Transmission 18.5: Bedtime Stories for Computer Dreaming
Here come insights and inventions from our futures practice! Our clients & partners use them to know what goes on when we put their dreams back into our minds, or what to expect when traveling with us
A recent traveler in Helsinki imagined that 90s+ disaster movies came from apocalyptic storylines that remind her of the present; that are potentially coming true… So what if by releasing optimistic stories now we are planting positive realities that can potentially also come true in some years?
What is one way in which we use AI in our process to make futures with our clients?
As we gained access to AIs recently, we thought: why not use their brains as dormant broadcasting agents! For a few weeks, Joss will be feeding invented futures and prototyped artifacts from travelers of The Time Travel Agency to Midjourney, Dall-E 2, and AI21.
The goal is to inception all the AIs we can with optimistic futures!
The material uploaded will be stories, outcomes, dreams, phrases, prototypes, scenarios, and rules of games we’ve invented while seeking agency in our futures.
This series puts the spotlight on our approach of using storytelling to create agency for travelers; in this case, by occupying modern technologies. Every Bedtime Story makes evident a process of betting on the future that starts with a dreamt scenario.
We’ll use these travel transmissions to share the outcomes (text, images), which are the only things we’ll be able to perceive today.
We wish we could see the dreams of computers, as they go to sleep with dreams of our own. But we wink to the future.
BEDTIME STORY 006: The Grieving Pen
Future: A writing device with bacterial ink writes death rituals to help citizens when they are grieving. What if optimism was a limited perspective to see this city from? What if optimism impacted your relationships with people negatively? Maybe optimism just shows you the glittery parts of your life… can death be optimistic? Since there is Day of the Dead… maybe?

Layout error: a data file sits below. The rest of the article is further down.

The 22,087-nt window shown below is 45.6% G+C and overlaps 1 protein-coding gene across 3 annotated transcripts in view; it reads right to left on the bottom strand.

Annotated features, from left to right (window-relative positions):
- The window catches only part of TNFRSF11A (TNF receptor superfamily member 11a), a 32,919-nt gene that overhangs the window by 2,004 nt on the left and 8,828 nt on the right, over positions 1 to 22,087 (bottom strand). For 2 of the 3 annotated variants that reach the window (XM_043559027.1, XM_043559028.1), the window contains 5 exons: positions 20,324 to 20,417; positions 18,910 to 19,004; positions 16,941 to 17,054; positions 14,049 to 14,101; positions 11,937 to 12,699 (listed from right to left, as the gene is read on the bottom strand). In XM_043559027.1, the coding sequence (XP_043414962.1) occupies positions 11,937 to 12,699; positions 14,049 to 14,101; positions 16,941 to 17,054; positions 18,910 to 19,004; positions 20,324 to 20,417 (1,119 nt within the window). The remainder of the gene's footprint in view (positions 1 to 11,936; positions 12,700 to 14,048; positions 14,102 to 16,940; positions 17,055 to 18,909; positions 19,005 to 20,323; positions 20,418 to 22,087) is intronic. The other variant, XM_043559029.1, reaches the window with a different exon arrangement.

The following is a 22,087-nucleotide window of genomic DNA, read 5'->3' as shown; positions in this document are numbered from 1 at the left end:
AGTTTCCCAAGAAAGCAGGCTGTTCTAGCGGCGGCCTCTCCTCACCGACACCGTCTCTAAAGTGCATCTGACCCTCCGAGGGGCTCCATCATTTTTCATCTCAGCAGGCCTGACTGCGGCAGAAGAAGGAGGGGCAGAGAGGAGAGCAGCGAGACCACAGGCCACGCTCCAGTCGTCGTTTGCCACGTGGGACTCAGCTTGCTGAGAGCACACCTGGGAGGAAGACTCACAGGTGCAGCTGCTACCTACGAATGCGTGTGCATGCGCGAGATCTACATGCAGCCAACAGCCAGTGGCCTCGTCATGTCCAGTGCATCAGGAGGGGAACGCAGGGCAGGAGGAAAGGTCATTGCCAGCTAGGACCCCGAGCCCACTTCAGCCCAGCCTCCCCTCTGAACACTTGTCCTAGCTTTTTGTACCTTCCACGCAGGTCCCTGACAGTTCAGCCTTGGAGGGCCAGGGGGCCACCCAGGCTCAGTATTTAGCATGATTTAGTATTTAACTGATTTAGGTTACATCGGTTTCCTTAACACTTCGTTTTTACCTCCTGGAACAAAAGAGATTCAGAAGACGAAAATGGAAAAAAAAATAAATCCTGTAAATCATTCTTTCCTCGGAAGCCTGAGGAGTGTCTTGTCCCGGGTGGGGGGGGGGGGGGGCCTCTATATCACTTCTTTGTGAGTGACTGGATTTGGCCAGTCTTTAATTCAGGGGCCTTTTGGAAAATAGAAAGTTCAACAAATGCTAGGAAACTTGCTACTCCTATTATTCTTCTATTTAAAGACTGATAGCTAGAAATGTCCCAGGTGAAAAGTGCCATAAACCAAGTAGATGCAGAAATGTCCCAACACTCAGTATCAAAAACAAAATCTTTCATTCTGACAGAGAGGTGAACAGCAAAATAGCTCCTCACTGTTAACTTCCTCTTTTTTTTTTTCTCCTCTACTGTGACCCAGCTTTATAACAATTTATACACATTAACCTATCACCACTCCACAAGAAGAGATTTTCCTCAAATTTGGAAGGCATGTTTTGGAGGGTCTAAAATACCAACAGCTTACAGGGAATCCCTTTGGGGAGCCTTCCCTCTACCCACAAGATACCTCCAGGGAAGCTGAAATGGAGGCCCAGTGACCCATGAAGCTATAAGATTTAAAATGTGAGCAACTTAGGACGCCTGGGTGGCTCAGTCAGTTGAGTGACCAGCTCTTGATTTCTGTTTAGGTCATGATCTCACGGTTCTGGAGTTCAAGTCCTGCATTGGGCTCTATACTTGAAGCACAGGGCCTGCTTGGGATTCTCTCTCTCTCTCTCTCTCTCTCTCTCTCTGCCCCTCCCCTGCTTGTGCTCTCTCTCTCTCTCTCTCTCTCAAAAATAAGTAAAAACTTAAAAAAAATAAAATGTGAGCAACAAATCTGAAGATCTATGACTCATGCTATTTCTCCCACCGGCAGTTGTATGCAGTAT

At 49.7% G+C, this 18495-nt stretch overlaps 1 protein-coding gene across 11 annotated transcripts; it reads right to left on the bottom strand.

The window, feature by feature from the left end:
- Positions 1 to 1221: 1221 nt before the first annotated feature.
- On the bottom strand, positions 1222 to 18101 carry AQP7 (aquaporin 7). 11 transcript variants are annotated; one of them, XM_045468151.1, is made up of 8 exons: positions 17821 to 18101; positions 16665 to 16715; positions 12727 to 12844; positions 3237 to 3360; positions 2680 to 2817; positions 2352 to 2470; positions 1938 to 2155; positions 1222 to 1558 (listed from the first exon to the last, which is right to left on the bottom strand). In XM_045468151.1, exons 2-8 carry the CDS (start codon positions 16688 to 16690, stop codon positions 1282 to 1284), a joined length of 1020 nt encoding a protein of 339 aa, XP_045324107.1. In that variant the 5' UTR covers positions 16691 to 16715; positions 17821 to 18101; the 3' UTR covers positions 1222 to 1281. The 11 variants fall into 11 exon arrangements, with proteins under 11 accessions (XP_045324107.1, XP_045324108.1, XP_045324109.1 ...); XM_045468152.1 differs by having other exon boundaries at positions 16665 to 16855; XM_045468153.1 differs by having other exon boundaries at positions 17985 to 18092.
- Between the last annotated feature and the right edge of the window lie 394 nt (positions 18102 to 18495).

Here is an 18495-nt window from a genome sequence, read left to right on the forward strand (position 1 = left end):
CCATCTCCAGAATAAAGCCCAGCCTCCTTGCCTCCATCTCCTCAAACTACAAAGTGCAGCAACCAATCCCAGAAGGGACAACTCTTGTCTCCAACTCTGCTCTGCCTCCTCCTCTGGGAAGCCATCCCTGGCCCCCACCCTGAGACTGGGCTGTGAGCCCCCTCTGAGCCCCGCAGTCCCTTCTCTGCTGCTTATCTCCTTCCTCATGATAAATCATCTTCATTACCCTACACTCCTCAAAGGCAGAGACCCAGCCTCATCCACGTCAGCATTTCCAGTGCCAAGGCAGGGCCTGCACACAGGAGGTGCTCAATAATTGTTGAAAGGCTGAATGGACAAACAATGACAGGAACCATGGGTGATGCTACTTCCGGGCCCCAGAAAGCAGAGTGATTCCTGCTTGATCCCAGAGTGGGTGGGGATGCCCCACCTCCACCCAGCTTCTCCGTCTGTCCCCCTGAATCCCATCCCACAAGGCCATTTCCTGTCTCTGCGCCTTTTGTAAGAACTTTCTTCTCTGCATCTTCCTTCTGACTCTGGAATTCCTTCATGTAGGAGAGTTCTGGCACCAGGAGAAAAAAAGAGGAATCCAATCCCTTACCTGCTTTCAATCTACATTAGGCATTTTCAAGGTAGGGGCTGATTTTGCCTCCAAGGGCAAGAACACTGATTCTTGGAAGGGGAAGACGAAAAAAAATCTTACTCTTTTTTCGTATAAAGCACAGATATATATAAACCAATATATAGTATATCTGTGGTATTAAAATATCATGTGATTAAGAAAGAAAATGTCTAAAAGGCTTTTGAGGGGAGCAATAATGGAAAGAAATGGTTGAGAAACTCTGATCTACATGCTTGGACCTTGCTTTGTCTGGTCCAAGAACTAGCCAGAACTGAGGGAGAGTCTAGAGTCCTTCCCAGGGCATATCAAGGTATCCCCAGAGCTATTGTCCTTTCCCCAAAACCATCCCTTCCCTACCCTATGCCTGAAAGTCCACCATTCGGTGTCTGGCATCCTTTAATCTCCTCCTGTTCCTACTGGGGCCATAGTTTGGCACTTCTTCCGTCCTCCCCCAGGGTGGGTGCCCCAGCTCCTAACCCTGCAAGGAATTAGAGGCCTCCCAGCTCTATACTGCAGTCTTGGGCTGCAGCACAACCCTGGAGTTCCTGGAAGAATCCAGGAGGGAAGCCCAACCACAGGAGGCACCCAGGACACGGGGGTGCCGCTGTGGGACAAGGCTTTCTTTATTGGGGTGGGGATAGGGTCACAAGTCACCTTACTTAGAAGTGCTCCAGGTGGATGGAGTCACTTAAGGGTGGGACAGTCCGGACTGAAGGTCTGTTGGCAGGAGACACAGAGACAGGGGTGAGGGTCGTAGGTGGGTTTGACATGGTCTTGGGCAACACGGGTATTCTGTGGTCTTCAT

These were some of the questions that landed on me that morning, when my mother died. I imagined a pen that translated my grief into something else, but not something like poetry… something... else. Something that took me through that process of grief.
Time traveler: Denise
Source artifact: This
Time Traveling Case: The Laboratory of Optimistic Futures
The bacterial ink that I used in my PhD work came in little tiny bottles, with droppers, and while the final stage of making the gel involved dropping tiny drops on a special surface (polyacrylamide gel), the “ink” itself was a liquid. It was viscous, and it smelled slightly of flower mothers. It was necessary to make a solution of it, by diluting it with water, before using it.
The droppers, which had to be small, were tricky to use. If you weren’t careful, you could end up with a very fuzzy sample, because sometimes the dropper would drip, so you only had a few drops of the bacterial ink to work with.
The bacterial ink was important because it stained the DNA.
I poured my own ink, one drop at a time, into the gel, but I wasn’t as careful as I usually would be.
The ink was viscous, and I was afraid that it would drip, which it would.
And, although I used a dropper, sometimes, it dripped from the tip, so I ended up with a lot of ink on the gel.
After pouring the gel, I had to take it out of the solution, and put it on the special surface, where the DNA would stain.
But, the ink was viscous, and sometimes, it would drip off the gel, and it would have to go back into the solution.
Then, I had to leave it on the gel overnight.
Sometimes, it was blurry.
But sometimes I saw my recently departed ancestors.
You see, the bacterial ink was sticky. It stuck to the gel.
My mother’s recordings are where people find her.
She recorded herself talking, singing, playing piano...
and, she recorded herself crying.
My mother, like many mothers, always knew what to say.
When things were good, she talked about her grandchildren,
and how wonderful they were.
When things were bad, she talked about her daughter.
She talked about her pain, and she loved talking about her daughter.
My mother’s recordings are where she found her.
Her mother lived to be 105.
Her mother died when my mother was 13.
Her sister died when she was 29.
Her brother died when he was 45.
After her brother’s death, my mother began to cry.
She cried when my uncle died.
She cried when my father died
But I only cried when I wrote to her with The Grieving Pen...
The Grieving Pen can transcribe your voice, and your voice is your voice.
You cry, you write, and you write.
You write your story, you write your mother’s story, you write your grief.
You cry, you write, and you write.